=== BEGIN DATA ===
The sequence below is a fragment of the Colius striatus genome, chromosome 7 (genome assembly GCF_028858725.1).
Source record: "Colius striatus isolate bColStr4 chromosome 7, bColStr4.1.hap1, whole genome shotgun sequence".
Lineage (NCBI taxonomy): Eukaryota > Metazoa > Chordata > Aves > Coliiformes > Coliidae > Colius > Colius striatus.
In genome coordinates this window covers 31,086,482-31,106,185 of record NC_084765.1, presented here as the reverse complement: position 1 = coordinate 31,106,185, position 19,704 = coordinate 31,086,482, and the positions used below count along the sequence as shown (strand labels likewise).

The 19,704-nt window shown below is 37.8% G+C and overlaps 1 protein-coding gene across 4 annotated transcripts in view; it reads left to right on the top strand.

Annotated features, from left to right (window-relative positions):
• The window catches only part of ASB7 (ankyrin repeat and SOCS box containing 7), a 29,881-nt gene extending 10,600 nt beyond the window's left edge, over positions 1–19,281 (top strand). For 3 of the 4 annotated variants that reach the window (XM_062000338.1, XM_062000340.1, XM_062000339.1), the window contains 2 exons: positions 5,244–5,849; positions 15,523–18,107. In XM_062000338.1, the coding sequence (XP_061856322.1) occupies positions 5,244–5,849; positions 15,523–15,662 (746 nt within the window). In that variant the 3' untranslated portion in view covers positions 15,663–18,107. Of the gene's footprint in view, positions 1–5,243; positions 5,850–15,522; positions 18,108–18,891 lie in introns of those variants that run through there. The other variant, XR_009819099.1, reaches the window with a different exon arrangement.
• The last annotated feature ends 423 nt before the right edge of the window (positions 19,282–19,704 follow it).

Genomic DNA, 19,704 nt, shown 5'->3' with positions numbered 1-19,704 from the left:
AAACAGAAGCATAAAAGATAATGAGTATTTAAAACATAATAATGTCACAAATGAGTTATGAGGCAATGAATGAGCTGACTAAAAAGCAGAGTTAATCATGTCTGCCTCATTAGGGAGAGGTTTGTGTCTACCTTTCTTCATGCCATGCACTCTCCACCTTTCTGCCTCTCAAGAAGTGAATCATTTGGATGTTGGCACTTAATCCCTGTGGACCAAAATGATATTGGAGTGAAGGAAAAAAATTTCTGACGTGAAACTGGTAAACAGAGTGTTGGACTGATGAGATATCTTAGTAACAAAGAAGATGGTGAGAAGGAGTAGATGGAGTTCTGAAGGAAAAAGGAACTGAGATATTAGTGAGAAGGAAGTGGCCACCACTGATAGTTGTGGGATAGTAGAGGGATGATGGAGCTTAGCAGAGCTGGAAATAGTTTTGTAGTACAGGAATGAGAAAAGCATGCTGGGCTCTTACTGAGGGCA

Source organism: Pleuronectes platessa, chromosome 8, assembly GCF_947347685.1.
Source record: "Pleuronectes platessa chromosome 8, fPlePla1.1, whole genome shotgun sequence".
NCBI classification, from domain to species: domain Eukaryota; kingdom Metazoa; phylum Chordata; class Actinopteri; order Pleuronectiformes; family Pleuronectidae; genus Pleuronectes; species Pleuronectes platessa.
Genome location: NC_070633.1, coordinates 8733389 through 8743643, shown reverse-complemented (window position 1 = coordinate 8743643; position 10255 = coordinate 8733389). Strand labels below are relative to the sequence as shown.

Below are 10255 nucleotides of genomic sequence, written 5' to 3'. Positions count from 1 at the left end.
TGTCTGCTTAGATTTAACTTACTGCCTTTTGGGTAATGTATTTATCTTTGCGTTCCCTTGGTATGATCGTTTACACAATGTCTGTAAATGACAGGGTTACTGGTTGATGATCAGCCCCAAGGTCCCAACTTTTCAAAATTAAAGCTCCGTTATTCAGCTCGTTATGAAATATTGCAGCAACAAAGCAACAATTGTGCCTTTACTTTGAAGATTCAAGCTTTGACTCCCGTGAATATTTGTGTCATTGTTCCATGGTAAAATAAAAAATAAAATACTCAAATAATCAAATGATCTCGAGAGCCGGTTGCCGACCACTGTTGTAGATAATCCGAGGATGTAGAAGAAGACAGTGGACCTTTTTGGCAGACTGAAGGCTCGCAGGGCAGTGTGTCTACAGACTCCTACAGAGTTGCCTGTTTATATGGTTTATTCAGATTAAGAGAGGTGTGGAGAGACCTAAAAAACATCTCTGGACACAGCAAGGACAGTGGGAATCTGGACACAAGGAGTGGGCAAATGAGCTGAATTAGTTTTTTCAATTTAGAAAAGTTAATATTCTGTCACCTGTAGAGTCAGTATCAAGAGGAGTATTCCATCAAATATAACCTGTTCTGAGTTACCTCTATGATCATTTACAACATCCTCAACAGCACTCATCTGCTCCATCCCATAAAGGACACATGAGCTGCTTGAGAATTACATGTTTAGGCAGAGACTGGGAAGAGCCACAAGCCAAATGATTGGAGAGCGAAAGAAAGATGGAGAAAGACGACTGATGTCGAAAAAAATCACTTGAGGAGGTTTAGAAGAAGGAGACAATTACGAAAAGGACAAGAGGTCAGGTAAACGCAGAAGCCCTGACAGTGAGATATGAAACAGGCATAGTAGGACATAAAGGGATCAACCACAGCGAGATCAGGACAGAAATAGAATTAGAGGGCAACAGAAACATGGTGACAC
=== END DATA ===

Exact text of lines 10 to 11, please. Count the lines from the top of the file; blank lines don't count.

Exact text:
AAACAGAAGCATAAAAGATAATGAGTATTTAAAACATAATAATGTCACAAATGAGTTATGAGGCAATGAATGAGCTGACTAAAAAGCAGAGTTAATCATGTCTGCCTCATTAGGGAGAGGTTTGTGTCTACCTTTCTTCATGCCATGCACTCTCCACCTTTCTGCCTCTCAAGAAGTGAATCATTTGGATGTTGGCACTTAATCCCTGTGGACCAAAATGATATTGGAGTGAAGGAAAAAAATTTCTGACGTGAAACTGGTAAACAGAGTGTTGGACTGATGAGATATCTTAGTAACAAAGAAGATGGTGAGAAGGAGTAGATGGAGTTCTGAAGGAAAAAGGAACTGAGATATTAGTGAGAAGGAAGTGGCCACCACTGATAGTTGTGGGATAGTAGAGGGATGATGGAGCTTAGCAGAGCTGGAAATAGTTTTGTAGTACAGGAATGAGAAAAGCATGCTGGGCTCTTACTGAGGGCA

Source organism: Pleuronectes platessa, chromosome 8, assembly GCF_947347685.1.